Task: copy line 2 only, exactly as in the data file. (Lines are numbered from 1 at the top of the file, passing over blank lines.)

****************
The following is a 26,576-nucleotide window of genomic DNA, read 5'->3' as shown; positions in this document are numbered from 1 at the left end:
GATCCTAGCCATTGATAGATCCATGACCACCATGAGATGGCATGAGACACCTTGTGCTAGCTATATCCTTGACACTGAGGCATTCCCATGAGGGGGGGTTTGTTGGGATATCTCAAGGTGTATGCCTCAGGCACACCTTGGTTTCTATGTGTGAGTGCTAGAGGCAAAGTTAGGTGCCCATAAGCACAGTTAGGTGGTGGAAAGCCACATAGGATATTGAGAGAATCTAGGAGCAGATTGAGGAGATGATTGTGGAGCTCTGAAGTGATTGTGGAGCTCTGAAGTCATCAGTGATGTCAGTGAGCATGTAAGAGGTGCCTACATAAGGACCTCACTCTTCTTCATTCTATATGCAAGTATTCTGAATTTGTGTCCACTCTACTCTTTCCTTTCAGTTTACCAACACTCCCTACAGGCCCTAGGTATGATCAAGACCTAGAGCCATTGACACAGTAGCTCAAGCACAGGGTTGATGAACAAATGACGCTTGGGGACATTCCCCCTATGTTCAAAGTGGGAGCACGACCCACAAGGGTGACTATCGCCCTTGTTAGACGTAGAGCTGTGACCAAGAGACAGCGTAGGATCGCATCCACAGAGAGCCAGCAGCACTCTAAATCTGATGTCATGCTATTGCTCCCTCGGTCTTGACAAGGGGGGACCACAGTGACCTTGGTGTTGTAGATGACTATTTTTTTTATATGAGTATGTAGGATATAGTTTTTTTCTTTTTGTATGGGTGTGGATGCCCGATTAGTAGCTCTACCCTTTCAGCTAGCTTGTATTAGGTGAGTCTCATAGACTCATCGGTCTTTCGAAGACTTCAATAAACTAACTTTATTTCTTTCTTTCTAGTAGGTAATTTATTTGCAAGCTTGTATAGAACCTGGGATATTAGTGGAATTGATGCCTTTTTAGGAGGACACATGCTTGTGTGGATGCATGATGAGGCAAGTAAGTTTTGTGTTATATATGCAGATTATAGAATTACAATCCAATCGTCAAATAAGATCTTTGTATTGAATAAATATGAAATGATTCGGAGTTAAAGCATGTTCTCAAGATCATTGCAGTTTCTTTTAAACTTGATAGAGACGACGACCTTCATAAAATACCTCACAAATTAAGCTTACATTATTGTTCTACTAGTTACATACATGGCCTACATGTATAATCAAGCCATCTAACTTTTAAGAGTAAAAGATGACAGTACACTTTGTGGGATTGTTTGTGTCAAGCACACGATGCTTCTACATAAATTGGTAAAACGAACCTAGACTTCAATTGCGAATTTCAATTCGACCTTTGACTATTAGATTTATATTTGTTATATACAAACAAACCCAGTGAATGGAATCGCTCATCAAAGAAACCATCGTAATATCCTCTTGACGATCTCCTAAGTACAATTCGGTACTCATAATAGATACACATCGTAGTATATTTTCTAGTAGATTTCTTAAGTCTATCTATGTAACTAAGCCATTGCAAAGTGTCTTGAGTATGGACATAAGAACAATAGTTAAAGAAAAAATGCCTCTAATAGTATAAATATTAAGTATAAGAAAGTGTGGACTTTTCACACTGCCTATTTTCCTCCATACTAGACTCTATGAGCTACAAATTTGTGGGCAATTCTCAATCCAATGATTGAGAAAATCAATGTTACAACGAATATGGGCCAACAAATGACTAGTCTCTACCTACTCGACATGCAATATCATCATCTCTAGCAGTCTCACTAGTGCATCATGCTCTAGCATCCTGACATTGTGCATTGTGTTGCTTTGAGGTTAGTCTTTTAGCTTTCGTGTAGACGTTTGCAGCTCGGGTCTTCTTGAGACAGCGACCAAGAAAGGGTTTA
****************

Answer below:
GATCCTAGCCATTGATAGATCCATGACCACCATGAGATGGCATGAGACACCTTGTGCTAGCTATATCCTTGACACTGAGGCATTCCCATGAGGGGGGGTTTGTTGGGATATCTCAAGGTGTATGCCTCAGGCACACCTTGGTTTCTATGTGTGAGTGCTAGAGGCAAAGTTAGGTGCCCATAAGCACAGTTAGGTGGTGGAAAGCCACATAGGATATTGAGAGAATCTAGGAGCAGATTGAGGAGATGATTGTGGAGCTCTGAAGTGATTGTGGAGCTCTGAAGTCATCAGTGATGTCAGTGAGCATGTAAGAGGTGCCTACATAAGGACCTCACTCTTCTTCATTCTATATGCAAGTATTCTGAATTTGTGTCCACTCTACTCTTTCCTTTCAGTTTACCAACACTCCCTACAGGCCCTAGGTATGATCAAGACCTAGAGCCATTGACACAGTAGCTCAAGCACAGGGTTGATGAACAAATGACGCTTGGGGACATTCCCCCTATGTTCAAAGTGGGAGCACGACCCACAAGGGTGACTATCGCCCTTGTTAGACGTAGAGCTGTGACCAAGAGACAGCGTAGGATCGCATCCACAGAGAGCCAGCAGCACTCTAAATCTGATGTCATGCTATTGCTCCCTCGGTCTTGACAAGGGGGGACCACAGTGACCTTGGTGTTGTAGATGACTATTTTTTTTATATGAGTATGTAGGATATAGTTTTTTTCTTTTTGTATGGGTGTGGATGCCCGATTAGTAGCTCTACCCTTTCAGCTAGCTTGTATTAGGTGAGTCTCATAGACTCATCGGTCTTTCGAAGACTTCAATAAACTAACTTTATTTCTTTCTTTCTAGTAGGTAATTTATTTGCAAGCTTGTATAGAACCTGGGATATTAGTGGAATTGATGCCTTTTTAGGAGGACACATGCTTGTGTGGATGCATGATGAGGCAAGTAAGTTTTGTGTTATATATGCAGATTATAGAATTACAATCCAATCGTCAAATAAGATCTTTGTATTGAATAAATATGAAATGATTCGGAGTTAAAGCATGTTCTCAAGATCATTGCAGTTTCTTTTAAACTTGATAGAGACGACGACCTTCATAAAATACCTCACAAATTAAGCTTACATTATTGTTCTACTAGTTACATACATGGCCTACATGTATAATCAAGCCATCTAACTTTTAAGAGTAAAAGATGACAGTACACTTTGTGGGATTGTTTGTGTCAAGCACACGATGCTTCTACATAAATTGGTAAAACGAACCTAGACTTCAATTGCGAATTTCAATTCGACCTTTGACTATTAGATTTATATTTGTTATATACAAACAAACCCAGTGAATGGAATCGCTCATCAAAGAAACCATCGTAATATCCTCTTGACGATCTCCTAAGTACAATTCGGTACTCATAATAGATACACATCGTAGTATATTTTCTAGTAGATTTCTTAAGTCTATCTATGTAACTAAGCCATTGCAAAGTGTCTTGAGTATGGACATAAGAACAATAGTTAAAGAAAAAATGCCTCTAATAGTATAAATATTAAGTATAAGAAAGTGTGGACTTTTCACACTGCCTATTTTCCTCCATACTAGACTCTATGAGCTACAAATTTGTGGGCAATTCTCAATCCAATGATTGAGAAAATCAATGTTACAACGAATATGGGCCAACAAATGACTAGTCTCTACCTACTCGACATGCAATATCATCATCTCTAGCAGTCTCACTAGTGCATCATGCTCTAGCATCCTGACATTGTGCATTGTGTTGCTTTGAGGTTAGTCTTTTAGCTTTCGTGTAGACGTTTGCAGCTCGGGTCTTCTTGAGACAGCGACCAAGAAAGGGTTTA